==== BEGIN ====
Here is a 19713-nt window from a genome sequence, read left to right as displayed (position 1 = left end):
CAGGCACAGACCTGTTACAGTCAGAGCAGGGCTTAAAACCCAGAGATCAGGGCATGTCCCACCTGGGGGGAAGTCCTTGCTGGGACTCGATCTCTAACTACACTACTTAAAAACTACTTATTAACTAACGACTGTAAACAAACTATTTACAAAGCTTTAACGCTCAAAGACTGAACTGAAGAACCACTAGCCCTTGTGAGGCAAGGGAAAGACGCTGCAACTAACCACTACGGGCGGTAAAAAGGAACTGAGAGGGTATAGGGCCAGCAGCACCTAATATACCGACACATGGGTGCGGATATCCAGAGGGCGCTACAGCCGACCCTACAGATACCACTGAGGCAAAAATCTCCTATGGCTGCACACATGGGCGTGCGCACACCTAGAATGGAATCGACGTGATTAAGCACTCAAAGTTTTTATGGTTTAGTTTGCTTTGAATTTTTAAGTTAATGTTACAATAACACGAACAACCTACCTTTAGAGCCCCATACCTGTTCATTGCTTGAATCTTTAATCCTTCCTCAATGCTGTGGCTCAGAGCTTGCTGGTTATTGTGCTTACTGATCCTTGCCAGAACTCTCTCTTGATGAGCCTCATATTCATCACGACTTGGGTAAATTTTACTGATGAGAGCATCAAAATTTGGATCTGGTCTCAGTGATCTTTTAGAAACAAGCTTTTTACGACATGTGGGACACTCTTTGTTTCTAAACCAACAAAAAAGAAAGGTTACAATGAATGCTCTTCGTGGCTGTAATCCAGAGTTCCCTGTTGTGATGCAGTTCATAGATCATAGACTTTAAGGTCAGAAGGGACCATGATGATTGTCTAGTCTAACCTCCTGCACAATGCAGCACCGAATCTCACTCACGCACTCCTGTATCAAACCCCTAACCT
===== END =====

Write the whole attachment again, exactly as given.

Here is a 19713-nt window from a genome sequence, read left to right as displayed (position 1 = left end):
CAGGCACAGACCTGTTACAGTCAGAGCAGGGCTTAAAACCCAGAGATCAGGGCATGTCCCACCTGGGGGGAAGTCCTTGCTGGGACTCGATCTCTAACTACACTACTTAAAAACTACTTATTAACTAACGACTGTAAACAAACTATTTACAAAGCTTTAACGCTCAAAGACTGAACTGAAGAACCACTAGCCCTTGTGAGGCAAGGGAAAGACGCTGCAACTAACCACTACGGGCGGTAAAAAGGAACTGAGAGGGTATAGGGCCAGCAGCACCTAATATACCGACACATGGGTGCGGATATCCAGAGGGCGCTACAGCCGACCCTACAGATACCACTGAGGCAAAAATCTCCTATGGCTGCACACATGGGCGTGCGCACACCTAGAATGGAATCGACGTGATTAAGCACTCAAAGTTTTTATGGTTTAGTTTGCTTTGAATTTTTAAGTTAATGTTACAATAACACGAACAACCTACCTTTAGAGCCCCATACCTGTTCATTGCTTGAATCTTTAATCCTTCCTCAATGCTGTGGCTCAGAGCTTGCTGGTTATTGTGCTTACTGATCCTTGCCAGAACTCTCTCTTGATGAGCCTCATATTCATCACGACTTGGGTAAATTTTACTGATGAGAGCATCAAAATTTGGATCTGGTCTCAGTGATCTTTTAGAAACAAGCTTTTTACGACATGTGGGACACTCTTTGTTTCTAAACCAACAAAAAAGAAAGGTTACAATGAATGCTCTTCGTGGCTGTAATCCAGAGTTCCCTGTTGTGATGCAGTTCATAGATCATAGACTTTAAGGTCAGAAGGGACCATGATGATTGTCTAGTCTAACCTCCTGCACAATGCAGCACCGAATCTCACTCACGCACTCCTGTATCAAACCCCTAACCT